'The digital repository of theatre may become more quantitative in the future' — Krishna Kumar, Masquerade, Chennai
Masquerade's Krishna Kumar almost jumped the virtual reality wagon 15 years back, when Eric Miller and he had thought of using a wall as a stage projection and link it up with a performer in the US. However, in the present scenario, Krishna Kumar considers the online upload of theatrical content as a digital cache that he expects to be "more quantified in the days to come".
But he does believe that pandemic's effect on theatre would not be financially crippling, "as most artistes hold day jobs". That said, he does expect more artistes to collaborate with each other, to minimise resources. Krishna Kumar elaborates this point, and much more in a conversation with us about the effect of lockdown on the theatre industry. Excerpts:
Theatre organisations around the world are releasing their content online and making them available to the public. From your point of view, how much digital access does Chennai's audience have to your content, and what more can be done from your side to broaden the scope, with regards to both quantity of your body of work online and its reach among the masses?
Till now, as a live medium of communion, theatre has limited itself to considering uploading of content online as an extension of real-time publicity material. So had we. On YouTube, for example, we have a few clips of some of our past works that we uploaded, for both public consumption, performers' nostalgia, and as a sort of record. I guess the lockdown has triggered anxiety among artists seeking more digital presence like people doing panic buys of groceries. It's unlikely to change our belief about digital repository in the post-lockdown phase. It will and would remain a digital cache, probably more quantitative in the coming days.
In what ways and how much can this pandemic and the lockdown affect the theatre industry?
I guess the effects of the pandemic on the theatre industry is divided; much more in cases where people claim this art form as their sole source of income. With regards to the English theatre environment in Chennai, the effects are not likely to be crippling financially because most people hold other day jobs. Event organisers and management companies, yes perhaps. Of course, I am talking in purely financial terms. From the artistic angle point of view, artistes have found a way to have their motivation sustained through the use of digital social platforms.
What are the major changes that you are anticipating in Chennai's theatre scene, once things get better?
More artistes may come together than before to collaborate in order to minimise the required resources and optimize viewership. Also, I expect them to quantify the digitisation of their works in the future.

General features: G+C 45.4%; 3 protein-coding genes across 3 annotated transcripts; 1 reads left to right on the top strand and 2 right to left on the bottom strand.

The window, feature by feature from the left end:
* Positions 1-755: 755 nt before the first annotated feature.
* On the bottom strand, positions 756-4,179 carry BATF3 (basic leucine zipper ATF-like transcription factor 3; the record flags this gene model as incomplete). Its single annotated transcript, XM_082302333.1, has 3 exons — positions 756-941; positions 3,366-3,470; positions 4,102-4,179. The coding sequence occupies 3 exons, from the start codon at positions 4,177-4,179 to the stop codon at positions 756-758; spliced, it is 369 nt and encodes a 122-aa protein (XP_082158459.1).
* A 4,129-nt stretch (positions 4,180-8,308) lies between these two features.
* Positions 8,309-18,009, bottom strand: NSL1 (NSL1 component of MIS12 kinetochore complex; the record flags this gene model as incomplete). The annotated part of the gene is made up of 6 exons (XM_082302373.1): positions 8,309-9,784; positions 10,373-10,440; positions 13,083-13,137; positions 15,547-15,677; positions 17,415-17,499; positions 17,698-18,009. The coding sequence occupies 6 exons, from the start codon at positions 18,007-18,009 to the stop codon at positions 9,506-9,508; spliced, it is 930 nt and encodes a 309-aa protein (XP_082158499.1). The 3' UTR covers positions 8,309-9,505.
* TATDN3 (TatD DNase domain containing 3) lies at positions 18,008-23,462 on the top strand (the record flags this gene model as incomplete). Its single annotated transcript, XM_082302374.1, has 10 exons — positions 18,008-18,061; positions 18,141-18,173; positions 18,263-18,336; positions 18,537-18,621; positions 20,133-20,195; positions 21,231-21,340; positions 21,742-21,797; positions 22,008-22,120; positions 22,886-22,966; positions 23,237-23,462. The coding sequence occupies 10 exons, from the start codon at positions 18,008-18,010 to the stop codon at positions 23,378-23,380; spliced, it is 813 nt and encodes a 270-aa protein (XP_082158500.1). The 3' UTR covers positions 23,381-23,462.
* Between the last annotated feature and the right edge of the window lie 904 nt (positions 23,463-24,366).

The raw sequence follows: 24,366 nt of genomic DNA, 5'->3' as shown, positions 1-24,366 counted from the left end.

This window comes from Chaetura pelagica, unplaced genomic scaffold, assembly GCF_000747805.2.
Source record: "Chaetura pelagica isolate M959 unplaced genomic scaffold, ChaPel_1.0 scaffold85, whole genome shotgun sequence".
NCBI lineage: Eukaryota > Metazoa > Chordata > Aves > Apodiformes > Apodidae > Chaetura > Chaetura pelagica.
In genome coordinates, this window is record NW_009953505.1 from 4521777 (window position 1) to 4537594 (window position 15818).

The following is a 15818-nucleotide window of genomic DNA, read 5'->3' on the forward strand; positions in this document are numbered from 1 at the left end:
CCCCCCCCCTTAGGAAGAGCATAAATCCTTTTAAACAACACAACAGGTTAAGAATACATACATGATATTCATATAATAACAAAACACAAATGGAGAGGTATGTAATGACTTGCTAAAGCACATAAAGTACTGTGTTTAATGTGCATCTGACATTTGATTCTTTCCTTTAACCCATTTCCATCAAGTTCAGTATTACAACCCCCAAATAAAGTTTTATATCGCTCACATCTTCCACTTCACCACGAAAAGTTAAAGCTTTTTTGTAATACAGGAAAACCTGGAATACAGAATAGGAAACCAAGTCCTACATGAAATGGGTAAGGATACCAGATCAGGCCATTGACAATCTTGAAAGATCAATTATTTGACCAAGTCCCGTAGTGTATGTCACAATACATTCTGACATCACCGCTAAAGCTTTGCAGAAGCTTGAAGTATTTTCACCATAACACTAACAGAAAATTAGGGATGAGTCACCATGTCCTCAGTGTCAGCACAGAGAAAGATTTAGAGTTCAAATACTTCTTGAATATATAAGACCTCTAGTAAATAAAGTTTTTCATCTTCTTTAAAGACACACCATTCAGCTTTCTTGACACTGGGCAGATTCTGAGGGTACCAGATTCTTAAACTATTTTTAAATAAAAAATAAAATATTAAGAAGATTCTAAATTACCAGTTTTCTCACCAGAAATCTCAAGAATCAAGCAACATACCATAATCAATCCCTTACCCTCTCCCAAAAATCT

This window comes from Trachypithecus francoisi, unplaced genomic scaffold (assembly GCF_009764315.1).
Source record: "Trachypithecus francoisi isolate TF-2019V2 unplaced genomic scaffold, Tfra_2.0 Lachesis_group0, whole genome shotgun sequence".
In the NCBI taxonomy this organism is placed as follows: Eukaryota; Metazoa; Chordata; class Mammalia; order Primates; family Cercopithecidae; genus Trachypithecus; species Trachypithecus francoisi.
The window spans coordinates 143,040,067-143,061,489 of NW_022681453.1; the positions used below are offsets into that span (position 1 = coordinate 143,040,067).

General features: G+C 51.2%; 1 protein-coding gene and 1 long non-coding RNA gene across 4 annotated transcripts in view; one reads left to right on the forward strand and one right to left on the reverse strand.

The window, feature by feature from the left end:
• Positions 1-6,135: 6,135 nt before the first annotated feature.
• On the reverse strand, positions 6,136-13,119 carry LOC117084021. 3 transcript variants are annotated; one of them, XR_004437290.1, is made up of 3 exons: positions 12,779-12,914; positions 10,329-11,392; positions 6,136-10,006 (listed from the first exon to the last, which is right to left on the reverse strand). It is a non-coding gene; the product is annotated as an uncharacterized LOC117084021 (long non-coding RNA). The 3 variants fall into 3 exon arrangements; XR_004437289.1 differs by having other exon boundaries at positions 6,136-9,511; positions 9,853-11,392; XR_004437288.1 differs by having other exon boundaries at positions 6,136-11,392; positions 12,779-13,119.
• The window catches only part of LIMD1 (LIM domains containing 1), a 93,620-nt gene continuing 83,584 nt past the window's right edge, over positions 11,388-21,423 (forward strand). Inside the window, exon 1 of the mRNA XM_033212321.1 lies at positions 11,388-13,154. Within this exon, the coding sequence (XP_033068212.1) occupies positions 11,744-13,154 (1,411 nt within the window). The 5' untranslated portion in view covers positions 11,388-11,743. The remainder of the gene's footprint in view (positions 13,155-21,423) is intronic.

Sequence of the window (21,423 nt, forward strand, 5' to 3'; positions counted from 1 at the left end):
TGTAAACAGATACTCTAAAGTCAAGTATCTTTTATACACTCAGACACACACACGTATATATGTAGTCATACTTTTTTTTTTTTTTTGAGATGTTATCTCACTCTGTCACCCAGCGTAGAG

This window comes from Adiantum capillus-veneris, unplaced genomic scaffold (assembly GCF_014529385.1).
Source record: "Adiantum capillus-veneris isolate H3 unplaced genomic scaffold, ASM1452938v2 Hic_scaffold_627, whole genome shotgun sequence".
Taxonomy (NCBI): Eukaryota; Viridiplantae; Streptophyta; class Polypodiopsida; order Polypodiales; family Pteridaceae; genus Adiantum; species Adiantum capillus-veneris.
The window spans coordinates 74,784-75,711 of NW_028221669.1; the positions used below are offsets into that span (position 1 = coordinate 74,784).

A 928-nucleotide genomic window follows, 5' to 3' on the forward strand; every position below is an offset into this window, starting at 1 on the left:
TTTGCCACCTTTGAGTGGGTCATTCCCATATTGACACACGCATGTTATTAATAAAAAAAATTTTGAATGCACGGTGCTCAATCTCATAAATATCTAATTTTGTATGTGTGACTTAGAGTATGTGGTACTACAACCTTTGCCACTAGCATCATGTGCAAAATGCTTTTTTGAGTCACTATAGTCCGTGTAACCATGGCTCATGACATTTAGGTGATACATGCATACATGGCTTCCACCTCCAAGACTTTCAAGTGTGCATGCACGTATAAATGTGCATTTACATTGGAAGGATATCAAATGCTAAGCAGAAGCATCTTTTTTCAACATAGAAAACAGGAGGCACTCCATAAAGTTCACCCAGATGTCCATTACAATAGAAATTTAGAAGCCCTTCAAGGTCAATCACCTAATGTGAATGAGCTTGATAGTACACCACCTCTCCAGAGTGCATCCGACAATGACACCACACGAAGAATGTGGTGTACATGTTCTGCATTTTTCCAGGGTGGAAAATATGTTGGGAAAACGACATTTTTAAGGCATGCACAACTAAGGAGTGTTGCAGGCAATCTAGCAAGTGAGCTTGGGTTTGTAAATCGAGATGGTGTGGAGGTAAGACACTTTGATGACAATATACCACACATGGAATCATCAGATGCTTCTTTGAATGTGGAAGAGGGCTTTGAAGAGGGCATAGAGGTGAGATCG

Will there be a change in approach towards the medium of showcasing your work? Can we expect to see more innovative ways in which you can reach your audience (virtual and augmented reality for example)?
Masquerade would not and has never been averse to exploring newer ways of show-casting. I consciously use the word as a coinage, because, now, like screencasting and screen sharing from smartphones to TV, we are virtualising our content. Who knows, we may even produce exclusive show-casting content. In fact, almost 15 years back, Eric Miller and I very fleetingly toyed with virtual stage-sharing at his older studio. By using the wall as a stage projection, he tied to link up with a performer friend of his in the US. It was like the timing of utmost perfection, where your realtime fingers and the virtual fingers of online performer come into contact and you have to simulate in you the sensory experience for your audience. I didn't, due to circumstances, proceed with it. Eric probably did. As for AR, I limit my experiences with that technology to Ingress and Pokémon (laughs)!
Do you have any new productions in the pipeline? And, what will be the first play from your stable once the ball gets rolling again?
Yes, we were doing promo and starting to run through for a Chekhov double-bill for World Theatre Day on March 27. That'd be our first post-lockdown presentation. After that, I'm starting to work on my design and requirements for a watershed play in Marathi and Indian modern theatre. In English, of course, there's a play called Ek Shoonya Bajirao (Bajirao, A Cipher) by late CT Khanolkar.
Lastly, how have you been spending your lockdown time at home? Could you share some interesting anecdotes?
Since our World Theatre Day celebrations were redirected online, on March 27 we had performed readings streamed on IG Live in seven phases. We did seven 25-minute sessions of two actor short plays, and we aggregated around 1,000 plus views. Since then, we've been doing storytelling and reading for kids sometimes. Personally, I read and upload poems on IGTV. Also, some of these content have been up on Masquerade’s YouTube channel. Besides, we've been conducting our rehearsals via Zoom thrice a week. In fact, we'd need just three to four days after the curfew to hit the ground with our production, with just a little bit of integration. So, fingers crossed!
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